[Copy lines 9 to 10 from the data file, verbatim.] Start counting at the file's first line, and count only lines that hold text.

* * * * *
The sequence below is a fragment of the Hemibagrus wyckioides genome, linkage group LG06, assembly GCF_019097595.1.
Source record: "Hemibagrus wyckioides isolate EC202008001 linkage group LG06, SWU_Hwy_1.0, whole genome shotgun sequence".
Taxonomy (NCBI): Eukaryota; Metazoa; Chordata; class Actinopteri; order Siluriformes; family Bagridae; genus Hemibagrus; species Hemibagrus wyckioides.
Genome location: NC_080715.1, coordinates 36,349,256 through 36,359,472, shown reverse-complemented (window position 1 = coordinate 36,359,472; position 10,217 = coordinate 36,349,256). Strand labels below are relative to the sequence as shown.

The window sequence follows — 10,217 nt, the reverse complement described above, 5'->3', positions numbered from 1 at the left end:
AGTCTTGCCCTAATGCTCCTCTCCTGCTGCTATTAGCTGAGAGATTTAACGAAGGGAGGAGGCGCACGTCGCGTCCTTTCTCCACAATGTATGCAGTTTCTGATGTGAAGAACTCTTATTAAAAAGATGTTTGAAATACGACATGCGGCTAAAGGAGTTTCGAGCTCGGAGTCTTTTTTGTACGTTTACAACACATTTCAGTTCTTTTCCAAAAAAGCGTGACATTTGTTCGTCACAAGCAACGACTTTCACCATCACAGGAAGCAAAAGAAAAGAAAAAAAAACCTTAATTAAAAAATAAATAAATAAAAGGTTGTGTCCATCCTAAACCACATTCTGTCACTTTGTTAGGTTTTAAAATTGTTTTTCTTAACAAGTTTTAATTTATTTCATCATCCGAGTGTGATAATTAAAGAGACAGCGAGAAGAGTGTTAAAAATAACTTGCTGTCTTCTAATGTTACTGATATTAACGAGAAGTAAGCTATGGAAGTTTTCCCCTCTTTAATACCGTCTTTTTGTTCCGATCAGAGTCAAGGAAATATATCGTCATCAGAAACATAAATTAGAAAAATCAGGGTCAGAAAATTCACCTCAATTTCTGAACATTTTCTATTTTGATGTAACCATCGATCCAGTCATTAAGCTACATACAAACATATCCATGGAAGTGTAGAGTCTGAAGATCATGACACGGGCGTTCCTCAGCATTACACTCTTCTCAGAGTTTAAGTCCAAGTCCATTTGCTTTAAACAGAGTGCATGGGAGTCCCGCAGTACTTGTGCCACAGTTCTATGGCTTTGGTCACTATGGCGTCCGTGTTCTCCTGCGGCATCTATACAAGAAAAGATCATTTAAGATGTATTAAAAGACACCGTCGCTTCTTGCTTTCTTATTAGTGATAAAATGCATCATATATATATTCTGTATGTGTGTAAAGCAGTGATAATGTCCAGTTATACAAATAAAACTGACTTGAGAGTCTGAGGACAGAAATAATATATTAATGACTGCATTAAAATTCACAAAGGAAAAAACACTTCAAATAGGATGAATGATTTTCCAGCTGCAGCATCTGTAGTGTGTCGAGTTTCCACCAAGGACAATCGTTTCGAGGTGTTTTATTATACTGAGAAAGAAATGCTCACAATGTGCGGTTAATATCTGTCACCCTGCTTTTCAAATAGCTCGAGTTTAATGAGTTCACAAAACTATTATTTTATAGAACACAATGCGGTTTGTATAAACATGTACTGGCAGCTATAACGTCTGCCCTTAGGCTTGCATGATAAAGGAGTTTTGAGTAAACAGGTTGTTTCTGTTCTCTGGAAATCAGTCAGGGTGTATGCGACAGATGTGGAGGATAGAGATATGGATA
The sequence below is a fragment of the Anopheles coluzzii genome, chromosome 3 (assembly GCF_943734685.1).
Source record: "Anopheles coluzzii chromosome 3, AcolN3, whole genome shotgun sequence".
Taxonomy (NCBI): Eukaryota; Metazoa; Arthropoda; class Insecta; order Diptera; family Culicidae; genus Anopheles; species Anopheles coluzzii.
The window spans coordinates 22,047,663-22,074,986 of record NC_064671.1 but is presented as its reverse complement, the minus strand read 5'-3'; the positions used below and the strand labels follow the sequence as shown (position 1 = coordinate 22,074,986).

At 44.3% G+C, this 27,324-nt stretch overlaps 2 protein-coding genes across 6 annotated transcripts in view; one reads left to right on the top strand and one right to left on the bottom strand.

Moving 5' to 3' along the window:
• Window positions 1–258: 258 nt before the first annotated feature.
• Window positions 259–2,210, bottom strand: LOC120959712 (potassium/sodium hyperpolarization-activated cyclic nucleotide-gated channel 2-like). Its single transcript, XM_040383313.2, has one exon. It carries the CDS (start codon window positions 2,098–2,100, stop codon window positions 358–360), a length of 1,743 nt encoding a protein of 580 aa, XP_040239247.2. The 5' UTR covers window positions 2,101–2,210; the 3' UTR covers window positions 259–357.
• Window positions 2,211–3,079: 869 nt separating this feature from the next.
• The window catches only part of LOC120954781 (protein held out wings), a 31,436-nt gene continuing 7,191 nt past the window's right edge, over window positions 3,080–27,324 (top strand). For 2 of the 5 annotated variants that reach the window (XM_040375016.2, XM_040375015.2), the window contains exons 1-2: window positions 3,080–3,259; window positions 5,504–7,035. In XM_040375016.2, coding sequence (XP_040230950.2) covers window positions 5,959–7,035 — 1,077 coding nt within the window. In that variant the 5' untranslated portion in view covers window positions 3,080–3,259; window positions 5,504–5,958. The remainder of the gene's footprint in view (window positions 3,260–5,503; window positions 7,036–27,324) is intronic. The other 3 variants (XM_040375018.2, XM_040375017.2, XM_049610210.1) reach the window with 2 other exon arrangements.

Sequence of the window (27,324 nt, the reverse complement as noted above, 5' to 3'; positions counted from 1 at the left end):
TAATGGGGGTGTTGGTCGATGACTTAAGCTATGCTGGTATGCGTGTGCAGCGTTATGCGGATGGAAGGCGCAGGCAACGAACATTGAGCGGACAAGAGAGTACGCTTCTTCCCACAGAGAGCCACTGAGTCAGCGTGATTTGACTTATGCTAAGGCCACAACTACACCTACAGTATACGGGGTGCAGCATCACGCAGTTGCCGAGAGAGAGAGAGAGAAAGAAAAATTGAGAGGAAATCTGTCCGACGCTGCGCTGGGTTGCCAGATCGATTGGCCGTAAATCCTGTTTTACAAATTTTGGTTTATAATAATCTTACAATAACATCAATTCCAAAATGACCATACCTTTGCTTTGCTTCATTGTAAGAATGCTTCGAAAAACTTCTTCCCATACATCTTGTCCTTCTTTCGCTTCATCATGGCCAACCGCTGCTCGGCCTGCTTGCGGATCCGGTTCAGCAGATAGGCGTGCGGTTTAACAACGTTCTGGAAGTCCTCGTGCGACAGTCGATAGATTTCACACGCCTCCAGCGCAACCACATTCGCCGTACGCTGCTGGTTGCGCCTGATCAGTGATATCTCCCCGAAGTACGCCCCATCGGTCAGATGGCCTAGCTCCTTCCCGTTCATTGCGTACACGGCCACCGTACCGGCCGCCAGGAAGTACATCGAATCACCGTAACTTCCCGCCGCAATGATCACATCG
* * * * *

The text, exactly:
Taxonomy (NCBI): Eukaryota; Metazoa; Arthropoda; class Insecta; order Diptera; family Culicidae; genus Anopheles; species Anopheles coluzzii.
The window spans coordinates 22,047,663-22,074,986 of record NC_064671.1 but is presented as its reverse complement, the minus strand read 5'-3'; the positions used below and the strand labels follow the sequence as shown (position 1 = coordinate 22,074,986).